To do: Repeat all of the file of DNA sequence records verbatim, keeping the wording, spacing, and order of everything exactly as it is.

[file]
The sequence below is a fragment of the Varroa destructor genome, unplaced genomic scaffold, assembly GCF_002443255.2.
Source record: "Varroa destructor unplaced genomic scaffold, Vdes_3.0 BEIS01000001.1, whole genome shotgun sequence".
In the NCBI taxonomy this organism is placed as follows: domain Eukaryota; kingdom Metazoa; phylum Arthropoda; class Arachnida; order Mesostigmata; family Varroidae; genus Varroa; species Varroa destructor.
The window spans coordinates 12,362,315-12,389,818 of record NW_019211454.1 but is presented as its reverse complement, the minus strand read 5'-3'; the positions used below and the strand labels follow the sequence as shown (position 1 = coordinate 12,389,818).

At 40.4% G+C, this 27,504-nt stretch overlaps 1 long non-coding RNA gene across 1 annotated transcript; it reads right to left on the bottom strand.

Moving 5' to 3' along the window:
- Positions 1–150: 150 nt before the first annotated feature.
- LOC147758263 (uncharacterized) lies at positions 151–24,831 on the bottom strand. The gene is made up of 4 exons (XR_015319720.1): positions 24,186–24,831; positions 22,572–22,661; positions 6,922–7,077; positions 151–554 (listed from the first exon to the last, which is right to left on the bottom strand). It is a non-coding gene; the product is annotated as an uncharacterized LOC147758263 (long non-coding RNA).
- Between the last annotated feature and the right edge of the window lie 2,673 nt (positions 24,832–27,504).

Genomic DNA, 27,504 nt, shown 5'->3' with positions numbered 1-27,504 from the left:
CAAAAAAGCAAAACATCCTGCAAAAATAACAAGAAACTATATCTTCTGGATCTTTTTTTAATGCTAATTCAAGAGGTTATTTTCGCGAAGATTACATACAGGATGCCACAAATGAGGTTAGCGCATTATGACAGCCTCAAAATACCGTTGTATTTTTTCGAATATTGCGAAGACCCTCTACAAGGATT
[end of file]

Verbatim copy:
The sequence below is a fragment of the Varroa destructor genome, unplaced genomic scaffold, assembly GCF_002443255.2.
Source record: "Varroa destructor unplaced genomic scaffold, Vdes_3.0 BEIS01000001.1, whole genome shotgun sequence".
In the NCBI taxonomy this organism is placed as follows: domain Eukaryota; kingdom Metazoa; phylum Arthropoda; class Arachnida; order Mesostigmata; family Varroidae; genus Varroa; species Varroa destructor.
The window spans coordinates 12,362,315-12,389,818 of record NW_019211454.1 but is presented as its reverse complement, the minus strand read 5'-3'; the positions used below and the strand labels follow the sequence as shown (position 1 = coordinate 12,389,818).

At 40.4% G+C, this 27,504-nt stretch overlaps 1 long non-coding RNA gene across 1 annotated transcript; it reads right to left on the bottom strand.

Moving 5' to 3' along the window:
- Positions 1–150: 150 nt before the first annotated feature.
- LOC147758263 (uncharacterized) lies at positions 151–24,831 on the bottom strand. The gene is made up of 4 exons (XR_015319720.1): positions 24,186–24,831; positions 22,572–22,661; positions 6,922–7,077; positions 151–554 (listed from the first exon to the last, which is right to left on the bottom strand). It is a non-coding gene; the product is annotated as an uncharacterized LOC147758263 (long non-coding RNA).
- Between the last annotated feature and the right edge of the window lie 2,673 nt (positions 24,832–27,504).

Genomic DNA, 27,504 nt, shown 5'->3' with positions numbered 1-27,504 from the left:
CAAAAAAGCAAAACATCCTGCAAAAATAACAAGAAACTATATCTTCTGGATCTTTTTTTAATGCTAATTCAAGAGGTTATTTTCGCGAAGATTACATACAGGATGCCACAAATGAGGTTAGCGCATTATGACAGCCTCAAAATACCGTTGTATTTTTTCGAATATTGCGAAGACCCTCTACAAGGATT